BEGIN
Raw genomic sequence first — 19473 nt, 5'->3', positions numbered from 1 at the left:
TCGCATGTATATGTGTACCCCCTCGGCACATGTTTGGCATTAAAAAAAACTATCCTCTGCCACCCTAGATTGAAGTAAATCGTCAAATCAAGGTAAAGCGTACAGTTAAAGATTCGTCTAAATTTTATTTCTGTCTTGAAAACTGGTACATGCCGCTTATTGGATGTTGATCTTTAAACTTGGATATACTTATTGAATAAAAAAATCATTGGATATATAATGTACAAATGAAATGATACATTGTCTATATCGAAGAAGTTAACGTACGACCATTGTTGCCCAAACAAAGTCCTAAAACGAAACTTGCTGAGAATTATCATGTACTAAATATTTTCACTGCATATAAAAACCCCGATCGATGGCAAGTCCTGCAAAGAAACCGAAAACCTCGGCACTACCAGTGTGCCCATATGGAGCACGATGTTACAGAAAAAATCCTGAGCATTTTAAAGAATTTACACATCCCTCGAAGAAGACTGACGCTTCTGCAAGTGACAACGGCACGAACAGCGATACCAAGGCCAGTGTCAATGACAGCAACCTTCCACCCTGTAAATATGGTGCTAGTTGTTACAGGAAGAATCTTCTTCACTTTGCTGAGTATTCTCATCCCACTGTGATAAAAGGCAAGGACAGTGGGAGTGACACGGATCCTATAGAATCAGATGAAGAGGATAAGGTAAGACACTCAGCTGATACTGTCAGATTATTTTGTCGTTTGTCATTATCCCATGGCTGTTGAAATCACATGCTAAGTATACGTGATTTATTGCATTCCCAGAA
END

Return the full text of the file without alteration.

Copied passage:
Raw genomic sequence first — 19473 nt, 5'->3', positions numbered from 1 at the left:
TCGCATGTATATGTGTACCCCCTCGGCACATGTTTGGCATTAAAAAAAACTATCCTCTGCCACCCTAGATTGAAGTAAATCGTCAAATCAAGGTAAAGCGTACAGTTAAAGATTCGTCTAAATTTTATTTCTGTCTTGAAAACTGGTACATGCCGCTTATTGGATGTTGATCTTTAAACTTGGATATACTTATTGAATAAAAAAATCATTGGATATATAATGTACAAATGAAATGATACATTGTCTATATCGAAGAAGTTAACGTACGACCATTGTTGCCCAAACAAAGTCCTAAAACGAAACTTGCTGAGAATTATCATGTACTAAATATTTTCACTGCATATAAAAACCCCGATCGATGGCAAGTCCTGCAAAGAAACCGAAAACCTCGGCACTACCAGTGTGCCCATATGGAGCACGATGTTACAGAAAAAATCCTGAGCATTTTAAAGAATTTACACATCCCTCGAAGAAGACTGACGCTTCTGCAAGTGACAACGGCACGAACAGCGATACCAAGGCCAGTGTCAATGACAGCAACCTTCCACCCTGTAAATATGGTGCTAGTTGTTACAGGAAGAATCTTCTTCACTTTGCTGAGTATTCTCATCCCACTGTGATAAAAGGCAAGGACAGTGGGAGTGACACGGATCCTATAGAATCAGATGAAGAGGATAAGGTAAGACACTCAGCTGATACTGTCAGATTATTTTGTCGTTTGTCATTATCCCATGGCTGTTGAAATCACATGCTAAGTATACGTGATTTATTGCATTCCCAGAA